Background: With ageing populations and increasing rates of chronic diseases leading to a growing demand for healthcare, outpatient care is increasingly seen as a promising alternative to inpatient care. Outpatient surgery has increasingly moved out of hospitals and ambulatory surgery centres and into physician’s offices internationally in recent decades. However, significant concerns about patient safety in this setting have been raised internationally. Despite these concerns, there remains a general lack of regulation and oversight in this setting internationally. In Switzerland, while there have been efforts to improve surgery safety in the inpatient setting, there are concerns that the same efforts are not being undertaken in the outpatient setting, particularly given the apparent diffusion of surgical care in this setting and the current lack of regulation. However, we are not aware of any previous research concerning patient safety in office-based surgery in Switzerland.
Aims: It is currently unclear what the key issues are in relation to patient safety in office-based surgery in Switzerland and what the next steps need to be. This research therefore aims to 1) identify the key issues and concerns regarding patient safety in office-based surgery in Switzerland, and 2) develop a conceptual framework for a larger project on patient safety in office-based surgery in Switzerland, including the key questions that need to be answered and the research designs and methodologies that are needed to address these questions.
Design: The Delphi method is a widely used and accepted method for gathering data from respondents within their domain of expertise. It is an iterative process which collects and condenses the judgments of experts using a series of data collection and analysis techniques, combined with feedback. The method is well suited when there is incomplete knowledge about a problem or phenomenon.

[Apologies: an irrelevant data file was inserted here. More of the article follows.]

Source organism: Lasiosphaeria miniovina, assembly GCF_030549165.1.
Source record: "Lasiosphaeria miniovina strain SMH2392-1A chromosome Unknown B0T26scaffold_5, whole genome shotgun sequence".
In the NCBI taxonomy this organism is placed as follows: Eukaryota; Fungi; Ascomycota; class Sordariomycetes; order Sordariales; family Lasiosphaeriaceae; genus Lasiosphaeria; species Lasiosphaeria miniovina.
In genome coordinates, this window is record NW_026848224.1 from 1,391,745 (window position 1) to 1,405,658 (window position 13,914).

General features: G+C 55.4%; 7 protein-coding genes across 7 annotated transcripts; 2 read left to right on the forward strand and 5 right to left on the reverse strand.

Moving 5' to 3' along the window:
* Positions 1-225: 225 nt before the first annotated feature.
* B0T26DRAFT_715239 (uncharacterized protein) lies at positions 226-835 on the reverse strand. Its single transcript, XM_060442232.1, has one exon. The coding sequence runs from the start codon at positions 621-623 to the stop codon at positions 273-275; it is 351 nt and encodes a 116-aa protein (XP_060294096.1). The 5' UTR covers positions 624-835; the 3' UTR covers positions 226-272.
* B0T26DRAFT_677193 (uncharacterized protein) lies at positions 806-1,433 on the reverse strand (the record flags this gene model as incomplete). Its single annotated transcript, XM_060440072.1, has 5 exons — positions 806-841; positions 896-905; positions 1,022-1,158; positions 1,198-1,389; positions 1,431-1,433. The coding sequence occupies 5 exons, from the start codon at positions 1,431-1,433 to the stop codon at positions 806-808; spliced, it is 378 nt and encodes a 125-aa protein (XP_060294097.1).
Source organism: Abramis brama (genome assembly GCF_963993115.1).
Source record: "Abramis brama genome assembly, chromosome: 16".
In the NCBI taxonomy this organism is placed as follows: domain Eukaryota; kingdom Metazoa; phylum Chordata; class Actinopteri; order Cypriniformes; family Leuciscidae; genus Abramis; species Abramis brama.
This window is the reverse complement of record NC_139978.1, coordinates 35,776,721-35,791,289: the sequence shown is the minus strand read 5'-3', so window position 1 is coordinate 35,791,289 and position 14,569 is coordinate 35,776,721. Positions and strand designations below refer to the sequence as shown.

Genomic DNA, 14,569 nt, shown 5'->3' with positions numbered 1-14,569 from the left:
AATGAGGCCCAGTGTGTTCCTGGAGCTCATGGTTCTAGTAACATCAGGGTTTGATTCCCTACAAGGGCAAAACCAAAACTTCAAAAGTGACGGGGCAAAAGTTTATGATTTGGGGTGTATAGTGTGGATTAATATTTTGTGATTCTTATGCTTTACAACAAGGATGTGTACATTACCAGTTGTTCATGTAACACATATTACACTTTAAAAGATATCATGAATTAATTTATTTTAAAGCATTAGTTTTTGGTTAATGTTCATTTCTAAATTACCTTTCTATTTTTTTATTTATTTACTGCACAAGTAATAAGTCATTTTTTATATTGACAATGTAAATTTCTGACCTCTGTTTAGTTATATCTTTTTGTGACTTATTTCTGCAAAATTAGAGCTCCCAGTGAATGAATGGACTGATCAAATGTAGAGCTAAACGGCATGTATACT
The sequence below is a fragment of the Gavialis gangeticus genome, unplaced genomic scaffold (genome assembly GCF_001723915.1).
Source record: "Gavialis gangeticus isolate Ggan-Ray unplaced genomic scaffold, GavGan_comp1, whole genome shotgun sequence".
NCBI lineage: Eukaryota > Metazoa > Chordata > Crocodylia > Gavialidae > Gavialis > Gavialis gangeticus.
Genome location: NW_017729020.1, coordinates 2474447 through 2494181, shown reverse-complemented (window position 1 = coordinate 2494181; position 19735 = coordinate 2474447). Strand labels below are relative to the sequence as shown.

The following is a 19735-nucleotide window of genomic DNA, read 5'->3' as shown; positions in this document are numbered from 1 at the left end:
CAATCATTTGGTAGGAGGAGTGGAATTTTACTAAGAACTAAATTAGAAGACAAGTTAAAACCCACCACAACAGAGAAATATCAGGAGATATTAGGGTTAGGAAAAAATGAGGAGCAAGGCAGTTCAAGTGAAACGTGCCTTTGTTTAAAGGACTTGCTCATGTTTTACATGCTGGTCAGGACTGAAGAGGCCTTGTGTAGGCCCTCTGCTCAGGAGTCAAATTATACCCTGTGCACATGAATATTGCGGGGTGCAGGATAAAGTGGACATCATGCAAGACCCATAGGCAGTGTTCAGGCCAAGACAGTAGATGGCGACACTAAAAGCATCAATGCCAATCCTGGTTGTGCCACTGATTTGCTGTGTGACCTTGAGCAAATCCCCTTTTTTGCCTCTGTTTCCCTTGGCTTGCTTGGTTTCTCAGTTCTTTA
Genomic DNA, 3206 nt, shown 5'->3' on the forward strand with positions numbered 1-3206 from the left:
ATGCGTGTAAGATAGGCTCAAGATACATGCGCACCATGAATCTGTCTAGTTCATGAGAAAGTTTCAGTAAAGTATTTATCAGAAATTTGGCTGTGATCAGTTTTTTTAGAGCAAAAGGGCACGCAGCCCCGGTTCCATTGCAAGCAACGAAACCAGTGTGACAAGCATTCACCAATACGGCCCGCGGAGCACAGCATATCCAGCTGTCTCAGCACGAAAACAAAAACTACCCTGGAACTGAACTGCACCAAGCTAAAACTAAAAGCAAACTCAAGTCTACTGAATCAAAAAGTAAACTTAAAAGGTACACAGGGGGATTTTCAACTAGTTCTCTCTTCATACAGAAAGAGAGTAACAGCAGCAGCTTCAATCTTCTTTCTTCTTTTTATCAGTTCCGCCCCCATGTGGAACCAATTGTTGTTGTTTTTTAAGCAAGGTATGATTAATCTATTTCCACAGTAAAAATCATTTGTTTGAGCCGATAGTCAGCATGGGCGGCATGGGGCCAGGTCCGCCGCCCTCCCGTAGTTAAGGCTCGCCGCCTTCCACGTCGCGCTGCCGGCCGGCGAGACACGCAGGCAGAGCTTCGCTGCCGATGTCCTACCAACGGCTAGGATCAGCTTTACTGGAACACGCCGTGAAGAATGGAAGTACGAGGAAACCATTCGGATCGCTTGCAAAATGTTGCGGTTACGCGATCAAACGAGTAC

Methods: Expert sampling: Experts who are considered to be knowledgeable about the subject and capable of representing the views of his or her peers will be recruited. Purposive sampling will be used to achieve sample diversity according to predetermined factors. Experts will be divided into two “subgroups”: 1) Experts in surgery and anaesthesia, and 2) Experts in quality and regulation. In accordance with recommendations regarding the Delphi method, we will aim to have around 10-18 experts in each group. Step One: Identify key issues and concerns regarding patient safety in office-based surgery in Switzerland. Experts will be interviewed individually and asked to respond to open-ended questions. All interviews will be audio recorded and transcribed verbatim and analysed using conventional content analysis. Step Two: Develop a conceptual framework for a larger project on patient safety in office-based surgery in Switzerland, based on the responses of the experts in step one. This will include the key questions that need to be answered, and the research designs and methodologies that are needed to address these questions. Step Three: Receive written feedback from the experts on the conceptual framework developed in step two. Necessary modifications to the framework will be made in light the feedback received. If required, this step will be repeated until consensus among the experts is reached.
Relevance of the project: This research is highly relevant for physicians, cost-effective health care planning, and patients themselves. With surgery increasingly moving into the outpatient setting, it is important to identify potential safety concerns and possible procedures that may assist safe and cost-effective care in this setting, but which do not cause undue practical or legal burdens.